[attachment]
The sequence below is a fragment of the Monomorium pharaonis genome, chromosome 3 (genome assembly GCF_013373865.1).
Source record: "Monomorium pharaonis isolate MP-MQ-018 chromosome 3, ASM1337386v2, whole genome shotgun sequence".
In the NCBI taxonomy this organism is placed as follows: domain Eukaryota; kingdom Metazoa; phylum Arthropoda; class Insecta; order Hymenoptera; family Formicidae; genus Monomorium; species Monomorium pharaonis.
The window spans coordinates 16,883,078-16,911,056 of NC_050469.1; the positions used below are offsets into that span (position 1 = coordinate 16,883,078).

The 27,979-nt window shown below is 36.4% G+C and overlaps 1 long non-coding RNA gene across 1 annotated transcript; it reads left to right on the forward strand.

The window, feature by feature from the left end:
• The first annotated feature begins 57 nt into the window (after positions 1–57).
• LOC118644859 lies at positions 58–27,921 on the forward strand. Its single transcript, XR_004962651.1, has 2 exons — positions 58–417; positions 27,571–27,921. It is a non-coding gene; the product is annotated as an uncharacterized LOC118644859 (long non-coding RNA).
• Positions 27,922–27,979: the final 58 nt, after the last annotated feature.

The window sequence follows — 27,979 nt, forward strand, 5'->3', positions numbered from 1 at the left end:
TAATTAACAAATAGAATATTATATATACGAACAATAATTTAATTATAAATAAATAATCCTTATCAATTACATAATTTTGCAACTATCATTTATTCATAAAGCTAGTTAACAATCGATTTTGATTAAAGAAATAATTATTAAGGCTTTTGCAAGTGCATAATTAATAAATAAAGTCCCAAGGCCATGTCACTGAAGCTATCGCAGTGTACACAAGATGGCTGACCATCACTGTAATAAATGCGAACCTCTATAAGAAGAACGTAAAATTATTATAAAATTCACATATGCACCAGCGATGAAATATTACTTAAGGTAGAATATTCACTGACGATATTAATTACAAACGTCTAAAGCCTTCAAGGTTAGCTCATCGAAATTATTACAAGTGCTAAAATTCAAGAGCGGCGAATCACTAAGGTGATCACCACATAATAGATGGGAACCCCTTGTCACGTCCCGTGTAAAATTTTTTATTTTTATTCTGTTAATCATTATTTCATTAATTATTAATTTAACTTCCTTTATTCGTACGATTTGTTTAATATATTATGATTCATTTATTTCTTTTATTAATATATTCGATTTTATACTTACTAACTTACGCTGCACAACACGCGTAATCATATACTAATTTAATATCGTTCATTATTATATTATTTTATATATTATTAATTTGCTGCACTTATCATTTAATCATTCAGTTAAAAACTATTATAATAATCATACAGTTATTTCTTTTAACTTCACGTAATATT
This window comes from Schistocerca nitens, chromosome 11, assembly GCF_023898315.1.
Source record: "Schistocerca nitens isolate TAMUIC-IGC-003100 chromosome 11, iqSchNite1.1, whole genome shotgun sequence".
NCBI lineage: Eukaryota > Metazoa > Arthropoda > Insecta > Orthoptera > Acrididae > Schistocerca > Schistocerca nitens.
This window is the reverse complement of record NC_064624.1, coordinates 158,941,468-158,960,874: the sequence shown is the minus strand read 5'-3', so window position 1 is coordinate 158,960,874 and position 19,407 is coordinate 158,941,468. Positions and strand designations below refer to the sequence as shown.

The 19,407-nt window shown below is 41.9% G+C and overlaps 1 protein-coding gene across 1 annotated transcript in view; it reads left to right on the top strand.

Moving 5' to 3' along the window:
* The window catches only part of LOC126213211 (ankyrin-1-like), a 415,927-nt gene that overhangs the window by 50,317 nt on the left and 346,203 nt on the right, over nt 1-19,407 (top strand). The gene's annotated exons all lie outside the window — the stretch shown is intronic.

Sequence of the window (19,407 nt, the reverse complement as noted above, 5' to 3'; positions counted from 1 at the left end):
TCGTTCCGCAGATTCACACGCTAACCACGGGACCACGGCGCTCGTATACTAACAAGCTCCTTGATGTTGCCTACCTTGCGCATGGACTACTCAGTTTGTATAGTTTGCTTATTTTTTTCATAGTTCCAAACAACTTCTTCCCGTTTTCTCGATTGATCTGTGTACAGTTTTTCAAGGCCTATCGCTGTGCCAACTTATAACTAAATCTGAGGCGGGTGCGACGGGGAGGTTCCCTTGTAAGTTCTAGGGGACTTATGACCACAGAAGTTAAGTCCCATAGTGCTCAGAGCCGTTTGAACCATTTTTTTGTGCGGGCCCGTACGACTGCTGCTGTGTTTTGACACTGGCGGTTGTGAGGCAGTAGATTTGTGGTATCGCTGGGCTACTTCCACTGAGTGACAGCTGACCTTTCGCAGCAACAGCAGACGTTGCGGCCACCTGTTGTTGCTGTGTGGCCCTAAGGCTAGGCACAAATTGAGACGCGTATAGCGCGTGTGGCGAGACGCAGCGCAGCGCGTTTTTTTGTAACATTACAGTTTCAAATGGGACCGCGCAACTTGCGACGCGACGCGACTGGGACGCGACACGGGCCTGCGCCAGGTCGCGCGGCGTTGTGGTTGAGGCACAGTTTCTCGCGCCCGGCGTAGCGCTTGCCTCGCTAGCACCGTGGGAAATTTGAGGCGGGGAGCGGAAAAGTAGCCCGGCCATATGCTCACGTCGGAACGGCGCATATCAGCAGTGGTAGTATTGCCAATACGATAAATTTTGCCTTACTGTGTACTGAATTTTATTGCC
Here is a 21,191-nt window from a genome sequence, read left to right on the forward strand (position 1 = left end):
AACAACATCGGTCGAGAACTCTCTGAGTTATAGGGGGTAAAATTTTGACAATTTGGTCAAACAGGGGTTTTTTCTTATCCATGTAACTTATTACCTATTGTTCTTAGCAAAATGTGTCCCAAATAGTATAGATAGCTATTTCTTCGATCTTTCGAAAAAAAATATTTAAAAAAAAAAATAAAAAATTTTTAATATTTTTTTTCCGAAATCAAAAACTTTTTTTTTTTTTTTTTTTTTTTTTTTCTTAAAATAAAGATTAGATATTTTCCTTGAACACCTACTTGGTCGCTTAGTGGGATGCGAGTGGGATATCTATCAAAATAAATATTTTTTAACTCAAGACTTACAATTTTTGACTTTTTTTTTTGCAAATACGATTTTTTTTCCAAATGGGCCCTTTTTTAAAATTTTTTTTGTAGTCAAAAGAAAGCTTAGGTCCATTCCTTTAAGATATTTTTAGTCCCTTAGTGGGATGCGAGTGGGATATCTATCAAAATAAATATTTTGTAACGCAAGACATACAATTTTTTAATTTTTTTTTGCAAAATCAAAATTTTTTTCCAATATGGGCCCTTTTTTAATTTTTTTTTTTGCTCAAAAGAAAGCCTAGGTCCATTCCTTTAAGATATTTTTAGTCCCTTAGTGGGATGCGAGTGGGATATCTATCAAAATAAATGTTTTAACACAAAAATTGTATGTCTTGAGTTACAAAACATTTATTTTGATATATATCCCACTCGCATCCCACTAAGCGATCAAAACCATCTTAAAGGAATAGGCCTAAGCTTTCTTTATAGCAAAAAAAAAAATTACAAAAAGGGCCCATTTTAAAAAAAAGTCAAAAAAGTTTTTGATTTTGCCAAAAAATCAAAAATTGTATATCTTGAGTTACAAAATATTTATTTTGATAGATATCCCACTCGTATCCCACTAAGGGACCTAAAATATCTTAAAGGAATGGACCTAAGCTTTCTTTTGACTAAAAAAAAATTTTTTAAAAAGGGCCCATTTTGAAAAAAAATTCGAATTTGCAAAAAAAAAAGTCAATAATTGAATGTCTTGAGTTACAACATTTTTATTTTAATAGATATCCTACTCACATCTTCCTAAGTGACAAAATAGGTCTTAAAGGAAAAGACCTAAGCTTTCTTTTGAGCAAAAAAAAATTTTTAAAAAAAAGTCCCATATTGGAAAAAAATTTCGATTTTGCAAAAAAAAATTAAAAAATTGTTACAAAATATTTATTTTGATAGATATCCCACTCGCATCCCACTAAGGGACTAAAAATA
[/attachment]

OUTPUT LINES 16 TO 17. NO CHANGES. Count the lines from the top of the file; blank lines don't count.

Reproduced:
The 19,407-nt window shown below is 41.9% G+C and overlaps 1 protein-coding gene across 1 annotated transcript in view; it reads left to right on the top strand.

Moving 5' to 3' along the window: